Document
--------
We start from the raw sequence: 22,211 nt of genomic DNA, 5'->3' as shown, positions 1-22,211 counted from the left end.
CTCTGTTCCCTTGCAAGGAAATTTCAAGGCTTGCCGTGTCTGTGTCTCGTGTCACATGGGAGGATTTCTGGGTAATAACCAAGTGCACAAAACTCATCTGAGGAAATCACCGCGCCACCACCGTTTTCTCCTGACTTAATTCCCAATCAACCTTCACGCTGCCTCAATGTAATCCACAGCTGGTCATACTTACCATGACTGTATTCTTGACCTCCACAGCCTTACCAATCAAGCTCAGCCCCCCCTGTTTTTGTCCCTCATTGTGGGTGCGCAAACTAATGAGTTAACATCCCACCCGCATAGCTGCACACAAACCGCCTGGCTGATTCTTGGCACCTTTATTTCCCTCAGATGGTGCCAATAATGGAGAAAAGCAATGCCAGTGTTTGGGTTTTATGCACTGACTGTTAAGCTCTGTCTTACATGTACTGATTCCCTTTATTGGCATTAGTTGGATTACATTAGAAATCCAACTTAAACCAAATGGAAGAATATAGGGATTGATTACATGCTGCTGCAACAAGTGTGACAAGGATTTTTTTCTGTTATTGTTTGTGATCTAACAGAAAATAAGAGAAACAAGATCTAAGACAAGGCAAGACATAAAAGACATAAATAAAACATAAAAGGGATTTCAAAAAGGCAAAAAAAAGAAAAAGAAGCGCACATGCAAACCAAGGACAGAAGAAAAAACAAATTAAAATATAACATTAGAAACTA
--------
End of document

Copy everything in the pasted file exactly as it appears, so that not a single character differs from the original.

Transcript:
We start from the raw sequence: 22,211 nt of genomic DNA, 5'->3' as shown, positions 1-22,211 counted from the left end.
CTCTGTTCCCTTGCAAGGAAATTTCAAGGCTTGCCGTGTCTGTGTCTCGTGTCACATGGGAGGATTTCTGGGTAATAACCAAGTGCACAAAACTCATCTGAGGAAATCACCGCGCCACCACCGTTTTCTCCTGACTTAATTCCCAATCAACCTTCACGCTGCCTCAATGTAATCCACAGCTGGTCATACTTACCATGACTGTATTCTTGACCTCCACAGCCTTACCAATCAAGCTCAGCCCCCCCTGTTTTTGTCCCTCATTGTGGGTGCGCAAACTAATGAGTTAACATCCCACCCGCATAGCTGCACACAAACCGCCTGGCTGATTCTTGGCACCTTTATTTCCCTCAGATGGTGCCAATAATGGAGAAAAGCAATGCCAGTGTTTGGGTTTTATGCACTGACTGTTAAGCTCTGTCTTACATGTACTGATTCCCTTTATTGGCATTAGTTGGATTACATTAGAAATCCAACTTAAACCAAATGGAAGAATATAGGGATTGATTACATGCTGCTGCAACAAGTGTGACAAGGATTTTTTTCTGTTATTGTTTGTGATCTAACAGAAAATAAGAGAAACAAGATCTAAGACAAGGCAAGACATAAAAGACATAAATAAAACATAAAAGGGATTTCAAAAAGGCAAAAAAAAGAAAAAGAAGCGCACATGCAAACCAAGGACAGAAGAAAAAACAAATTAAAATATAACATTAGAAACTA